Pakistan Institute of Development Economics

Federal Tax Revenue Forecasting of Pakistan: Alternative Approaches
Working Paper 2023:12
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Federal Tax Revenue Forecasting of Pakistan: Alternative Approaches

Publication Year : 2023
Explore More : Working Paper
JEL Classification : B26, B41, C13, H20


Every year, there are forecasting errors in Pakistan’s federal tax revenues. From 1970 to 2020, the federal government has significant forecast errors for all types of tax revenues. Using 1970-2014 data, two-thirds of the time, total federal taxes were overestimated by more than five percent (Qasim & Khalid, 2016). Errors in tax revenue forecasts directly affect budget formulation. The consequences of such errors are misleading tax revenue targets leading to wrong allocation of resources resulting in arbitrary cuts at the end of fiscal year such as a cut in development expenditures and/or an increase in the unanticipated debt burden. This, from policy perspectives, have long-run monetary and fiscal effects.

In Pakistan, the Federal Board of Revenue (FBR) is responsible for revenue collection at the federal government level. FBR produces annual forecasts of its tax streams before the budget formulation so that the expenditures can be planned at the federal government and through resource sharing (National Finance Commission-NFC) the provincial governments. Once the expenditures are set the deficits are estimated and financing options such as Bank borrowing are set. FBR uses the Buoyancy approach to forecast tax revenues(FBR, 2021). In this approach, we estimate the parameter by calculating the proportionate change in tax revenue with respect to the proportional change in the tax base. The estimates are then multiplied by nominal GDP growth targets for predicting the future estimates of tax revenues.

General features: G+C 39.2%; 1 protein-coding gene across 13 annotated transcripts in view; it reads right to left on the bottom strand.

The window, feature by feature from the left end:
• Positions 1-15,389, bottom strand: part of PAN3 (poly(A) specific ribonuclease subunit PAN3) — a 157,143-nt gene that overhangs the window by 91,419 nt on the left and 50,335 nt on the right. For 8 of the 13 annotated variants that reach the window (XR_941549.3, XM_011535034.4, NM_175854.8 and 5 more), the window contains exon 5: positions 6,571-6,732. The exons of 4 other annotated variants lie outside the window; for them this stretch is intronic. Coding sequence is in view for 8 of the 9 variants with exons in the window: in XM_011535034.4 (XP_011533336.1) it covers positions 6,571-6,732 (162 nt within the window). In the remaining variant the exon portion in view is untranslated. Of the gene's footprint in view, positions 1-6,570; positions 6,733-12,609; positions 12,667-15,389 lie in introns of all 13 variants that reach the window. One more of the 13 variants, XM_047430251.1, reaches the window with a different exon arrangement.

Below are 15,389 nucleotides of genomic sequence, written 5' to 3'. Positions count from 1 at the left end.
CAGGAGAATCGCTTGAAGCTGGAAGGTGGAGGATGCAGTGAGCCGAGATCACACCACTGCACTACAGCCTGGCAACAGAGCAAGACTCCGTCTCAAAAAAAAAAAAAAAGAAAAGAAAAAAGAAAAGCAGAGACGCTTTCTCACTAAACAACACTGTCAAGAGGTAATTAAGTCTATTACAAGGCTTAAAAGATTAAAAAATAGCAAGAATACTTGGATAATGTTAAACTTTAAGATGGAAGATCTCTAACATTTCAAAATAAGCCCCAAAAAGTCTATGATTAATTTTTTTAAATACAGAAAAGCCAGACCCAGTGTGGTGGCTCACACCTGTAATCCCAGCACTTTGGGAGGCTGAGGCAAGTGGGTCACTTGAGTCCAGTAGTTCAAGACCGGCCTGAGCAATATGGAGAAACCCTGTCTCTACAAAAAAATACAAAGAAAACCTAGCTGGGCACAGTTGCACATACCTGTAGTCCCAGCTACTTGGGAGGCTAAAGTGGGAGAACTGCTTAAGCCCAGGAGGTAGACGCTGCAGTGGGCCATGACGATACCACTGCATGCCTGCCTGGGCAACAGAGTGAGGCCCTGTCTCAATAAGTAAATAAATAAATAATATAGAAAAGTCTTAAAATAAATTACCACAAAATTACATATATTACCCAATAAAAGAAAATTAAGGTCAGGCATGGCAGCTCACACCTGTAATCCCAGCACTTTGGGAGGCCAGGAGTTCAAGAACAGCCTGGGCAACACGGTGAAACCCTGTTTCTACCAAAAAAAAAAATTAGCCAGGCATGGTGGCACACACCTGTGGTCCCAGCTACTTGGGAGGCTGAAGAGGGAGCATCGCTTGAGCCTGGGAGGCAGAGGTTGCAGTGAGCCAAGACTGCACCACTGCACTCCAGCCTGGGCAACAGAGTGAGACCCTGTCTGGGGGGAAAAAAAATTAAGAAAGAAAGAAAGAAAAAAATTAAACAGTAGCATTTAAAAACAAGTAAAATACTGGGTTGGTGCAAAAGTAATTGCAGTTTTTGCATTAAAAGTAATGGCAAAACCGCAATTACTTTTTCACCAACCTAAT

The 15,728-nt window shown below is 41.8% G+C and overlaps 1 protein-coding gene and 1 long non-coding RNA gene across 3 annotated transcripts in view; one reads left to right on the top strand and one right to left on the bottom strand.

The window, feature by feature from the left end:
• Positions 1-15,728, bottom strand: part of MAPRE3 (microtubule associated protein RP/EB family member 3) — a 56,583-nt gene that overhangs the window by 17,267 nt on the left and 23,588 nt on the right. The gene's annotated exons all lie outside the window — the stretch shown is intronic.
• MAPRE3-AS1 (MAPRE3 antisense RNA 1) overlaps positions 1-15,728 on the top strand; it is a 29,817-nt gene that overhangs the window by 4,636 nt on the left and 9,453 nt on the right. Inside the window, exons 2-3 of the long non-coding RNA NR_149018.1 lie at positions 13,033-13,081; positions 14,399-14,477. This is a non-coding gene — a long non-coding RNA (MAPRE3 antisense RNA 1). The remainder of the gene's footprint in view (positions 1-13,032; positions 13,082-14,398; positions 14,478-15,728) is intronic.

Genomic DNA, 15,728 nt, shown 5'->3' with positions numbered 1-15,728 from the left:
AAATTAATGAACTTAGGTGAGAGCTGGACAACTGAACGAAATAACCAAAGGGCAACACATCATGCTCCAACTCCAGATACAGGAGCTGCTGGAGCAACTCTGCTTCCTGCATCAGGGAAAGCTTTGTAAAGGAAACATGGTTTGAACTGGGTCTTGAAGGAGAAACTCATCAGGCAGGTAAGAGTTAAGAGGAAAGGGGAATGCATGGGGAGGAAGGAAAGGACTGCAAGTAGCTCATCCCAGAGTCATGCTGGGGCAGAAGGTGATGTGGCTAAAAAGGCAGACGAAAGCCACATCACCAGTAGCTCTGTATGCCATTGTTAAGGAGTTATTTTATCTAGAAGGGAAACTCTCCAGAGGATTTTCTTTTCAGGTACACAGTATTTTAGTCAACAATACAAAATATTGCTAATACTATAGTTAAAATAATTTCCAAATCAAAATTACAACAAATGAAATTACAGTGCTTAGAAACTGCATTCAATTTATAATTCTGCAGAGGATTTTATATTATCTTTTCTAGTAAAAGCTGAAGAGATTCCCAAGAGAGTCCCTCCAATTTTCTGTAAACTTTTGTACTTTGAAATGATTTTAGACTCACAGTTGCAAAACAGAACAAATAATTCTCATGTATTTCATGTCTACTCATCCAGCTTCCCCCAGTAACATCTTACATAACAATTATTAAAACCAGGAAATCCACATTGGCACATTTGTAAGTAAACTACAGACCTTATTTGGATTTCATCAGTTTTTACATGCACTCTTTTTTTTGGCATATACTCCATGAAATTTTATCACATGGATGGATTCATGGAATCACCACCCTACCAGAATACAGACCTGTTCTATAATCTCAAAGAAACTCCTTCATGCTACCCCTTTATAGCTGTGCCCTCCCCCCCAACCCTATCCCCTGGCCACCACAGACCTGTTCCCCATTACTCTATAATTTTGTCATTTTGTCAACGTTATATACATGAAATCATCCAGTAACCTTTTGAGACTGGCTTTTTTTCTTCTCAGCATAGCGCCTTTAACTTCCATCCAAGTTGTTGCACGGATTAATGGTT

As reported earlier, forecasting errors were mainly on the higher side, resulting in fiscal mismanagement. A revenue prediction error results in over/underbooking of government expenditures, which, if called back, can result in wastage or under provisioning. If not adjusted, it would result in extra financing, thus putting pressure on the monetary side as well. Further, given Pakistan’s federating nature, any revenue prediction error would also carry over to the provinces through the revenue -sharing channel. A possible reason for these repeated errors could be using an inappropriate forecasting method over the years. Several alternative forecasting methods are available for better prediction of revenue streams. This study estimates some alternatives to buoyancy approach for federal tax revenue forecasts. These methods have been compared to suggest the most accurate predicting method for each federal tax head.

The paper provides literature review on the alternative methods efficacy, followed by methodology and data description. Then results are provided based on alternative methods estimations, and the conclusion is drawn at the end of the paper.

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